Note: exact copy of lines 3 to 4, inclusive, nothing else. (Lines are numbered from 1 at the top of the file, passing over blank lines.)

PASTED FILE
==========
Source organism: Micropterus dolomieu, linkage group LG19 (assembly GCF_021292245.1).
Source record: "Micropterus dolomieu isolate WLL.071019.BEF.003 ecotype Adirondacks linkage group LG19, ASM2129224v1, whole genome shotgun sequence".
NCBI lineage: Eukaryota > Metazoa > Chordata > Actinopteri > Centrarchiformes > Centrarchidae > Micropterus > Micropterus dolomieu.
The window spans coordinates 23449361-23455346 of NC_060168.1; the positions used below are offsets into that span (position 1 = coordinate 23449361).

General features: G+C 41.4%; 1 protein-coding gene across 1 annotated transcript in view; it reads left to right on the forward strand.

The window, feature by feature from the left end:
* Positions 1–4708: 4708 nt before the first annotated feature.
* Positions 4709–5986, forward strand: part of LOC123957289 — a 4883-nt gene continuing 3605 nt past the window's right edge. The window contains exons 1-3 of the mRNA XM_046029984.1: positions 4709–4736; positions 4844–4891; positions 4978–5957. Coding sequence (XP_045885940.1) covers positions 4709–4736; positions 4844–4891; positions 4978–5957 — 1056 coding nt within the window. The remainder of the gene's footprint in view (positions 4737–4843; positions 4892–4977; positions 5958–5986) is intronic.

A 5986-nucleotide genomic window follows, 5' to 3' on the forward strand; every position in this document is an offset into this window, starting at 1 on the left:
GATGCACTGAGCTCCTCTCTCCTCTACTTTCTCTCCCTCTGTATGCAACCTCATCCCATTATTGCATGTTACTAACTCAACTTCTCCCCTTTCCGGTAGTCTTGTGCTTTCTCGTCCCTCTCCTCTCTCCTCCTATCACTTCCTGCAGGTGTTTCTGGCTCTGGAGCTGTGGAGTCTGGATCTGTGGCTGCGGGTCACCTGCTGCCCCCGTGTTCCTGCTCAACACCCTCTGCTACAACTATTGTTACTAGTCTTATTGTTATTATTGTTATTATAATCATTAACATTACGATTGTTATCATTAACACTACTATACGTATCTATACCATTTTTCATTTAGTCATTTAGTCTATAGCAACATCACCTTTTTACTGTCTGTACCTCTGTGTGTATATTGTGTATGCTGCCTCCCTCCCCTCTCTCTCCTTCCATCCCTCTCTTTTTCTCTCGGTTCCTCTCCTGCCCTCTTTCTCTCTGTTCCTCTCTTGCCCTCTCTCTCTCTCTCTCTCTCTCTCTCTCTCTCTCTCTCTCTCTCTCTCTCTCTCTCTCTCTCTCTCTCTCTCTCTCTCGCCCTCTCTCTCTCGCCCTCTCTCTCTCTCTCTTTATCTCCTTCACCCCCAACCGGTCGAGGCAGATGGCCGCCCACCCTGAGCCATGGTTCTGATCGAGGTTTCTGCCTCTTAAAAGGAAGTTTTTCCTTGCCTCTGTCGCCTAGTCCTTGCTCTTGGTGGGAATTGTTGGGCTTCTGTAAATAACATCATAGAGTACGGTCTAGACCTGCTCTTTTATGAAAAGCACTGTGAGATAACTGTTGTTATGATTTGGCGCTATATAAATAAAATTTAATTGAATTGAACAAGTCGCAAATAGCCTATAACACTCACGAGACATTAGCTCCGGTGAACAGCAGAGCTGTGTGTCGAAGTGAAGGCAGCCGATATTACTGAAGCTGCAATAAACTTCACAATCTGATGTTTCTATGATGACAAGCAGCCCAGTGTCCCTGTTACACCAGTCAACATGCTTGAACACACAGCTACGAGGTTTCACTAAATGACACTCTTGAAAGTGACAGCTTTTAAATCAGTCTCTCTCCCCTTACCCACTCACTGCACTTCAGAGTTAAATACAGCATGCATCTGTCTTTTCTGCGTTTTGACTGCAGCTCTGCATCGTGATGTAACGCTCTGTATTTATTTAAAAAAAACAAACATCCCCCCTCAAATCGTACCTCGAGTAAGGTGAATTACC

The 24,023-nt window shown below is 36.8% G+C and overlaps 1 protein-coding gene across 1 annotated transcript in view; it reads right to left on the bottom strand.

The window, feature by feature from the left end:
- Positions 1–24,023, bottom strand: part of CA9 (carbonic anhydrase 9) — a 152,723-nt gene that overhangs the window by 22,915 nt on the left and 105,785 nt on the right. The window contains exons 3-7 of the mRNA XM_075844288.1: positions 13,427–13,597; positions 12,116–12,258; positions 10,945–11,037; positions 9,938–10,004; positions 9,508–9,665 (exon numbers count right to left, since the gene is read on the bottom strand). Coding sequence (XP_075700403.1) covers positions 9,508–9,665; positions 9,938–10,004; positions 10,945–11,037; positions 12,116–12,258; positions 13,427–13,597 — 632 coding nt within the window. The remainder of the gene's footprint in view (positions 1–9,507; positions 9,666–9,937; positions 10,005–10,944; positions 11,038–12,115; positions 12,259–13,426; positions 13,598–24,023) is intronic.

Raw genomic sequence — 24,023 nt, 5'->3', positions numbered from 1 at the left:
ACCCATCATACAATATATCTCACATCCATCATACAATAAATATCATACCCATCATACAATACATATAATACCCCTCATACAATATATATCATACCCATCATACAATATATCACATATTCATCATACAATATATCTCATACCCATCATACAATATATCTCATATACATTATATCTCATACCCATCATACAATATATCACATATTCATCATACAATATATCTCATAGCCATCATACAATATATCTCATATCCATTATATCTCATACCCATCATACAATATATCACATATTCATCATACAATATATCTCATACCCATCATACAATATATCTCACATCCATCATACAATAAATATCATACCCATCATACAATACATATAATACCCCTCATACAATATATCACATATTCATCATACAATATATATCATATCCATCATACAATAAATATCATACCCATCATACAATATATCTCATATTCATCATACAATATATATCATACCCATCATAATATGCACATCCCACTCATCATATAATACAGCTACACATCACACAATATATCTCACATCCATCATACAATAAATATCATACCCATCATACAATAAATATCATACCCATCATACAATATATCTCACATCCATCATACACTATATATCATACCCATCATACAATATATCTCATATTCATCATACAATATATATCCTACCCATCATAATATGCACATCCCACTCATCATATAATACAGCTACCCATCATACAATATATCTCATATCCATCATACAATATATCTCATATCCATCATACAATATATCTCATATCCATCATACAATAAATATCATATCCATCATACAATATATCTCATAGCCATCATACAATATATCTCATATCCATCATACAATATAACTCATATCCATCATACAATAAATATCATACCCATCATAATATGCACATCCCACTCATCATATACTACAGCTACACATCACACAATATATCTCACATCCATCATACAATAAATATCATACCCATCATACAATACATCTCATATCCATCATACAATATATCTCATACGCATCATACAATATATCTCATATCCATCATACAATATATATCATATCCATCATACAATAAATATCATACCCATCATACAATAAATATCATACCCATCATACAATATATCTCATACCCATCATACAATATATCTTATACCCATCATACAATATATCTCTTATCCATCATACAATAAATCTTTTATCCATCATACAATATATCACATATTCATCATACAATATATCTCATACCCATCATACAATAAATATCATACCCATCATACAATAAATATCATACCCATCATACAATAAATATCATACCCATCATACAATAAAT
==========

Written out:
NCBI lineage: Eukaryota > Metazoa > Chordata > Actinopteri > Centrarchiformes > Centrarchidae > Micropterus > Micropterus dolomieu.
The window spans coordinates 23449361-23455346 of NC_060168.1; the positions used below are offsets into that span (position 1 = coordinate 23449361).